-you may try to slowly extend your hand to stroke the guinea pig on the top of her head
-have cavy establish positive association between your visits
-make the cavy aware that you’re there by speaking softly (you don’t want to surprise)
-approach her from the front
-get something smaller to feed your guinea pig like a tiny piece of bell pepper, a pea, a strawberry, or a blueberry,
hold out your arm and wait
-let your guinea pig come to you to nibble it
Week 5-continue giving your guinea pig more time to get used to your scent and your voice
-get your guinea pig used to feeding from your hand (close enough to almost be in your lap)
-have cavy establish positive association between your visits
-make the cavy aware that you’re there by speaking softly (you don’t want to surprise) and approach her from the front
-get something smaller to feed your guinea pig like a pea, a strawberry, or a blueberry, bring your arm (the food) closer to you and wait

(Source of inspiration)

The overall goal is to gradually, patiently increase your guinea pig’s confidence and comfort with you by getting her used to being in your space.

Your little friend need lots of positive experiences with you that let’s her know that you’re a safe person to be around until she’s willing (if her personality prefers it) to be held by you.

In other words, that you’re not going to try and eat her.

It likely won’t happen overnight.

Some owners have reported that it has taken months or years for their furry potatoes to trust them or even to enjoy being held.  

And others have stated that they know they’ve gained their cavy’s trust, but their furry friend is more on the independent side.  As such, she’d prefer not to be held.   

And its important that you respect that about your little friend.

The Last Thing You Need to Know About Whether Guinea Pigs Like Being Held

Ultimately, you will determine whether or not your guinea pig likes being held.

The overall goal is to gradually, patiently increase your guinea pig’s confidence and comfort with you.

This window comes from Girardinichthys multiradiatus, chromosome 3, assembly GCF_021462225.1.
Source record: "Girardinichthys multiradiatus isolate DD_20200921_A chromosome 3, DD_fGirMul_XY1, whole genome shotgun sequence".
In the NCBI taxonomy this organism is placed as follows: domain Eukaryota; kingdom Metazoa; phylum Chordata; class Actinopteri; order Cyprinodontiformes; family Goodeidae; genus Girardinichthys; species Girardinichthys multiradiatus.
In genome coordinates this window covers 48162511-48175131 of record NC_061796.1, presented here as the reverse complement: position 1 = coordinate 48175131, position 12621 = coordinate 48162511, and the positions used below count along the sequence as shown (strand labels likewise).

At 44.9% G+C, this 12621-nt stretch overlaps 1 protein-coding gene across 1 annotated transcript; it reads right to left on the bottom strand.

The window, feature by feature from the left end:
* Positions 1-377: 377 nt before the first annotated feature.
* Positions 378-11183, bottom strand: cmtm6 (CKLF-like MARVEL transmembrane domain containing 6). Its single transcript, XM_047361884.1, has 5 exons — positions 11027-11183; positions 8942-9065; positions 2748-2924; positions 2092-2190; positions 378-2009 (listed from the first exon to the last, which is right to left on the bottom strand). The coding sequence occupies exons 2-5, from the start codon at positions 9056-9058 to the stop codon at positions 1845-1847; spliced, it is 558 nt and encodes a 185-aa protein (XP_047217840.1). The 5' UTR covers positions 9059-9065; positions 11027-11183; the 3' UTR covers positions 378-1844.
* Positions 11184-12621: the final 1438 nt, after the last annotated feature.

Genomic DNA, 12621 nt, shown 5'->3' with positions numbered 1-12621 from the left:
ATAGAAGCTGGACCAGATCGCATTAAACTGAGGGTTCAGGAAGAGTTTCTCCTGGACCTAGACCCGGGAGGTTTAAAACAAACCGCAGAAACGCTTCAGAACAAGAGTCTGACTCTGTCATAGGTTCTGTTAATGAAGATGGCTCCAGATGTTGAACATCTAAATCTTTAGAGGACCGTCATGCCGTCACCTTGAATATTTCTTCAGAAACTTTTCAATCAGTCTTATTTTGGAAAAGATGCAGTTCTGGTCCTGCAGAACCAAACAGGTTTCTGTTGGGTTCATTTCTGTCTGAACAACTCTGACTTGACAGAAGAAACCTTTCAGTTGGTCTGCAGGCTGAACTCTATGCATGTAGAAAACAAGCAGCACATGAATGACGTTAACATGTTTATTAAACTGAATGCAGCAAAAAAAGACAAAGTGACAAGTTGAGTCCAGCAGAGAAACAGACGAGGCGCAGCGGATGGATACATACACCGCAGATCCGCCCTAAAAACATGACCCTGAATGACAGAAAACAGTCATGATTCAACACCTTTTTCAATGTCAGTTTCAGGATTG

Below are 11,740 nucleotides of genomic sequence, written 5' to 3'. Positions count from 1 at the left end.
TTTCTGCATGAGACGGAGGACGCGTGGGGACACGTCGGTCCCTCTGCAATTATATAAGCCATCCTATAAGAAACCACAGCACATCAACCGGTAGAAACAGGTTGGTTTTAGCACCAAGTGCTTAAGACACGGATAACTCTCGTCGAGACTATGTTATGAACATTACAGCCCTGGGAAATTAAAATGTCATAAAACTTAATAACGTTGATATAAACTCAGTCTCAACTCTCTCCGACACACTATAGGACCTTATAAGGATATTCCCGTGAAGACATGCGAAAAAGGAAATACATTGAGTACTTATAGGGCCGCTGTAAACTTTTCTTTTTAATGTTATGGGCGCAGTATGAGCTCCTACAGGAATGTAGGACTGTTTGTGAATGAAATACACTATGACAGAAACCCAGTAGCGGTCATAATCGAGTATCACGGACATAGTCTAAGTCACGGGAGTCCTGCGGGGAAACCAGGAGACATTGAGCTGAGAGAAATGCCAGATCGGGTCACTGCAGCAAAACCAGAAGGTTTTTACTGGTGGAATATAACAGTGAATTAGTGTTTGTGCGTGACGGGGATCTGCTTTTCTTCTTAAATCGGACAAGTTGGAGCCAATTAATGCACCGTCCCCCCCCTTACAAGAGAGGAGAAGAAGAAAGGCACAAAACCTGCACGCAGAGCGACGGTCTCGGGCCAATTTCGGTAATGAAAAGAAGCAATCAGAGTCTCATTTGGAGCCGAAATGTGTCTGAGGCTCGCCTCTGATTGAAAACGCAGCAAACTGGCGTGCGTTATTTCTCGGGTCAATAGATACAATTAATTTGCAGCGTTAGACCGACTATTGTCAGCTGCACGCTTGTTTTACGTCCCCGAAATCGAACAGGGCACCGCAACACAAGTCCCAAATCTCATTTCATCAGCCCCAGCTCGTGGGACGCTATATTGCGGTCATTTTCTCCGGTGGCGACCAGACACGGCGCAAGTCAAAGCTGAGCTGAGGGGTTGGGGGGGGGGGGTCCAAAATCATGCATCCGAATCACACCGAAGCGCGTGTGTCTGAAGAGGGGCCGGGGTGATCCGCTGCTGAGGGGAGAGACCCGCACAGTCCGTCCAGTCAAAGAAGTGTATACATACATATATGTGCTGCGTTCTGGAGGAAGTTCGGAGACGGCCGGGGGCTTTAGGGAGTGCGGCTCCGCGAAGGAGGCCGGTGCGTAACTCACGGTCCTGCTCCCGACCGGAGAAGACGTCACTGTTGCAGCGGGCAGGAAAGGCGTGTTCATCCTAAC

That way trust will be gained and your guinea pig will enjoy being held by you.

It likely won’t happen overnight.  

But, that’s okay.  As long as you’re patient and consistent, you’ll have a positive outcome in the end.

And that ultimate positive outcome is a happy and healthy little guinea pig that feels safe in his home.

So, what are you waiting for?  

Go ahead and get started. 

Related Questions

Why is my guinea pig scared of me?  

Your guinea pig is scared of you because it’s a prey animal and so it’s expecting you-at least at first-to try to eat him.  That’s why it’s so important to take your time to establish trust with your guinea pig.

What should guinea pigs avoid eating?  

Guinea pigs should avoid eating sugar-filled, processed foods.  They should also avoid eating foods that are high in caffeine, that have low nutritional value, or that that might be toxic to them.  Some of the foods include: bok choy, onions, potatoes, iceberg lettuce, nuts, bread, garlic, and a bunch of others.

Bankston, J. (2020). Caring for my New Guinea pig. Mitchell Lane.

Behavior essentials: The Guinea pig. (2020, October 27). LafeberVet.

Guinea pigs – Guinea pigs welfare – Tips, advice, health. (n.d.). The Largest Animal Welfare Charity in the UK | RSPCA.

Handling your Guinea pig. (2018, August 6).

Here’s how to hold a Guinea pig correctly. (2018, March 29). Wide Open Pets.

How to hold a Guinea pig safely. (n.d.). Saving pets, Changing lives – PDSA.

Small pet month: Caring for your Guinea pig. (n.d.). National Animal Welfare Trust.

Vanderlip, S. L. (2003). The Guinea pig handbook. Barrons Educational Series.

Picture of a Guinea PIg Being Held from the article: Do Guinea Pigs Like Being Held